Bolton says he would consider testifying against Barr

Former national security adviser John BoltonJohn Bolton South Korea criticizes Bolton’s book as “distorting reality” of nuclear talks Democrats face tough questions with Bolton Nadler to quote AG Barr over Berman’s firing MORE said in an interview Tuesday that he would consider testifying against the Attorney General William BarrBill BarrNadler to cite AG Barr for Berman firing Republican protests around Trump after firing Manhattan federal prosecutor Trump says Obama may have committed treason MORE if House Democrats seek your testimony.

Bolton expressed some reluctance to cooperate with House Democrats, noting how they handled the impeachment investigation into President TrumpDonald John Trump South Korea criticizes Bolton’s book as ‘distorting reality’ of nuclear talks Democrats face tough questions with Bolton protesters trying to tear down Andrew Jackson statue near White House MOREUkraine contacts. But the veteran diplomat said he would consult with his attorneys if called.

“I will certainly consider it if it comes up and consult with my attorneys and try to do the right thing,” Bolton said in a virtual interview with Robert Costa of The Washington Post.

The question arises when the House Judiciary Committee prepares to subpoena Barr for an investigation focused on the firing of federal prosecutor Geoffrey Berman, who was investigating members of the president’s family and the inner circle in the Southern District of New York (SDNY).

Bolton said he was unaware of Berman’s firing. But he said he heard Trump raise the SDNY investigation into Turkish bank Halkbank, which was under investigation for allegedly violating U.S. sanctions on Iran, when he spoke to Turkish President Recep Tayyip Erdogan.

He said this interaction, as well as Trump’s comments “about what he would do to influence her,” left him and others concerned. Costa then asked if he would be willing to testify against Barr if House Democrats pursued an investigation into the attorney general.

In his new book published this week, Bolton reports a string of new allegations about Trump’s contacts with foreign leaders. One of those claims is that Trump enlisted the help of Chinese President Xi Jinping to win reelection by emphasizing the importance of getting the vote of American farmers and advocated that China make more purchases of American soybeans and wheat to help with such efforts.

His book also paints the White House as a place of chaos, filled with assassins and high-ranking government officials who yield to the whims and demands of the President.

The White House tried to block publication of his book, arguing that it contains classified information, but a federal judge on Saturday denied his efforts.

When asked if he would testify against Barr, Bolton pointed to this White House fight, noting that it is “campaign season,” suggesting that the Trump administration will fight to prevent any potentially damaging information from coming to light.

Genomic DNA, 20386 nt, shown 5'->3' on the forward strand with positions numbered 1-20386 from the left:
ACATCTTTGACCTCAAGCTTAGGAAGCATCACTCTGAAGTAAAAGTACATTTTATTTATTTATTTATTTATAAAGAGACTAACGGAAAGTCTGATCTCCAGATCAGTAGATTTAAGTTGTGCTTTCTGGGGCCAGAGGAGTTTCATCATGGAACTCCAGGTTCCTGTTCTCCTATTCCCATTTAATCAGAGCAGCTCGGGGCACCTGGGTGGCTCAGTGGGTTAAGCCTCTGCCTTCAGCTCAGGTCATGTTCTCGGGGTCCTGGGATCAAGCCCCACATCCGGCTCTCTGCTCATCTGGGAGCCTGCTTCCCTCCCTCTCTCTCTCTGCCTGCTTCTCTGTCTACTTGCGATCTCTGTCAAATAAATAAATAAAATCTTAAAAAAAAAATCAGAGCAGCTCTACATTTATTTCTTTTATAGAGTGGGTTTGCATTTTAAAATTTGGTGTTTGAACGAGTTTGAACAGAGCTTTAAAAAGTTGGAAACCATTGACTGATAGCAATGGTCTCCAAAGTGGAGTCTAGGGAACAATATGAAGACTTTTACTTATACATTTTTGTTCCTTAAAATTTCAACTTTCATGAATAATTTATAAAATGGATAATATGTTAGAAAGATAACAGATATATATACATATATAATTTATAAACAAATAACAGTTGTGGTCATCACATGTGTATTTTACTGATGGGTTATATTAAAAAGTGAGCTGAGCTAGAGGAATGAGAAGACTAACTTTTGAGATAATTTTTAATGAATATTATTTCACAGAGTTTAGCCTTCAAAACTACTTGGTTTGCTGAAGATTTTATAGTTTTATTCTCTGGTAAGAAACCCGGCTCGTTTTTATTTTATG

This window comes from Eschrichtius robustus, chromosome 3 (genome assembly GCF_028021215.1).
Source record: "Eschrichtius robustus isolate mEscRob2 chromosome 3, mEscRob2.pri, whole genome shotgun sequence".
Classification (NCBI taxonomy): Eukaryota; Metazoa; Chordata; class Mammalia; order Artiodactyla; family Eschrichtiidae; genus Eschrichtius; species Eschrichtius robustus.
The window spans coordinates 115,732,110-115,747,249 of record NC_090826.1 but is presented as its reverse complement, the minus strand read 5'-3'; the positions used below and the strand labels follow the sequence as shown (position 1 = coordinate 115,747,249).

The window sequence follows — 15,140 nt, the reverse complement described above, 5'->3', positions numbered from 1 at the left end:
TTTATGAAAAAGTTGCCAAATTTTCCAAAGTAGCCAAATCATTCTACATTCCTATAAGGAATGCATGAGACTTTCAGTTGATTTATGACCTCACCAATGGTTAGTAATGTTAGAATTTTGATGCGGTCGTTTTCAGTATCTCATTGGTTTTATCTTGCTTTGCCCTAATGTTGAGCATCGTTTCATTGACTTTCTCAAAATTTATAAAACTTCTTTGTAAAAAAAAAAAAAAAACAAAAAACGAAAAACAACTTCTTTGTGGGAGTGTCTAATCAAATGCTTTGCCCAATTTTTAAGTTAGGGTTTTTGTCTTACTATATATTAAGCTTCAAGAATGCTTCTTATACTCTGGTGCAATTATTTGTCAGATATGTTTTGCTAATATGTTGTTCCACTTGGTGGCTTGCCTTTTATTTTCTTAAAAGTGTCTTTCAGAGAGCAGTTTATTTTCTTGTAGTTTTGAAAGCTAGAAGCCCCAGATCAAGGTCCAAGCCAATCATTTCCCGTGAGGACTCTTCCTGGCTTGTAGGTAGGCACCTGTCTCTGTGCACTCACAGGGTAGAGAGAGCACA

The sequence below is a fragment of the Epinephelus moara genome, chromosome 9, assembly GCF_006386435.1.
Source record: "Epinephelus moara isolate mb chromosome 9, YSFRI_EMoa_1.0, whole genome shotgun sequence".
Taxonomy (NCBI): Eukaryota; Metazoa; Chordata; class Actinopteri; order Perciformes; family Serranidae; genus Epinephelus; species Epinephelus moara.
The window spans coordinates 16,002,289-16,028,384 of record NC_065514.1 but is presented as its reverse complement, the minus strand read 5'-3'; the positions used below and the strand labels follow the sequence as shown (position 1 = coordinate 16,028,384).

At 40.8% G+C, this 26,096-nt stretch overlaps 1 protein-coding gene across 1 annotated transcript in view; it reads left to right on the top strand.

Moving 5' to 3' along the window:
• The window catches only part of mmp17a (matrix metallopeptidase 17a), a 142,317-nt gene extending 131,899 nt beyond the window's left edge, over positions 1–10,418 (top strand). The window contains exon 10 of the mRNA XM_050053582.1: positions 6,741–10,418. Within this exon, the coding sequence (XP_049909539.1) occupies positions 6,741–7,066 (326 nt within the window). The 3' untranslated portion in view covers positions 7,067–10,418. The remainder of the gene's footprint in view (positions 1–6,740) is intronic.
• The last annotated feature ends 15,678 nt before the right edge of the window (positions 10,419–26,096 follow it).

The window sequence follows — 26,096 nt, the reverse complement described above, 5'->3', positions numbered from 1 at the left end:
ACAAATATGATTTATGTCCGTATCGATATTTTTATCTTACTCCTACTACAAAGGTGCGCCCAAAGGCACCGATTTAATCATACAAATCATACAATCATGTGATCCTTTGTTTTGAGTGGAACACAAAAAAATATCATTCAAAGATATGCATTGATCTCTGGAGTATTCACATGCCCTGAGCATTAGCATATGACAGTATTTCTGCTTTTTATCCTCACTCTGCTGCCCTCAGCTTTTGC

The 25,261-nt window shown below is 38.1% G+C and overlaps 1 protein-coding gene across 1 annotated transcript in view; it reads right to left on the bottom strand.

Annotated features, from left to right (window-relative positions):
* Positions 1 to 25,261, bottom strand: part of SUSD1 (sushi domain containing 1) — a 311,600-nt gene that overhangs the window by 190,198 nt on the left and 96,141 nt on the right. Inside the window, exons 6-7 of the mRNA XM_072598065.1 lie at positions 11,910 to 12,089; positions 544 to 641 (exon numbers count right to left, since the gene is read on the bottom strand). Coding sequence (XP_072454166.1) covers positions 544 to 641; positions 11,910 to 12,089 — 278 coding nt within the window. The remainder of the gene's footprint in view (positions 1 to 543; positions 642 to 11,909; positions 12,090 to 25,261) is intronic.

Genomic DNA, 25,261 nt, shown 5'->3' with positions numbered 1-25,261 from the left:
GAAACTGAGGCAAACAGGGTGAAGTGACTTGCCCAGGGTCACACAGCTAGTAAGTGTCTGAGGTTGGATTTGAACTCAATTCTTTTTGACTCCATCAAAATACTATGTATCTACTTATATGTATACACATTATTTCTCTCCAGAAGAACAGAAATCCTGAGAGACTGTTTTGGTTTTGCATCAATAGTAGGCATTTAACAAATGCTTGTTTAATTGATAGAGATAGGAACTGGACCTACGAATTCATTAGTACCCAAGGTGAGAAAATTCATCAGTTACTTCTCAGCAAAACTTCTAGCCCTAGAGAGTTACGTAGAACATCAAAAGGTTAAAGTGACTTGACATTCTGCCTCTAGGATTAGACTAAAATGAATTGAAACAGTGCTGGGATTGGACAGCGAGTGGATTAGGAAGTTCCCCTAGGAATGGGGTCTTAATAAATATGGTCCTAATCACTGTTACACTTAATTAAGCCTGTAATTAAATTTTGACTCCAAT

“You know I would rather not go into a hypothetical situation,” Bolton told Costa. “Let’s see what they do. I must say that the way the impeachment investigation was mishandled stops me, especially in light of the circumstances and the things President Trump has done to prevent the book from being published.”

Bolton, who denied any interest in running for president in 2024, also said he dealt “extensively” with the question of testifying during the impeachment investigation led by House Democrats last year. He has come under heavy criticism, particularly from Democrats, for not testifying last year, and some critics question his patriotism.

In turn, Bolton said he thought the Democrats made a “strategic mistake” and disagreed with his argument that accusing Trump will limit his behavior.

“That is exactly the opposite of what happened. He was not only charged. He was acquitted. Therefore, his actions did not deter similar future conduct by Trump. They allowed it. And I thought it was a mistake.” Bolton said, describing his actions as “a sign of virtue.”

During the House impeachment investigation last year, Bolton threatened to join a lawsuit filed by his deputy that challenged a subpoena for his testimony. Democrats abandoned their search for fear that the legal challenge would help them run out of time.

Bolton then frustrated both parties and the White House by offering to testify during the Republican-controlled Senate impeachment trial. Republican senators finally defeated the Democrats’ drive to listen to witnesses.

Bolton said he thought it was a better course to include his observations in a book to help guide voters, who can decide whether Trump has another term.

“I will respect what I said in the book,” Bolton said.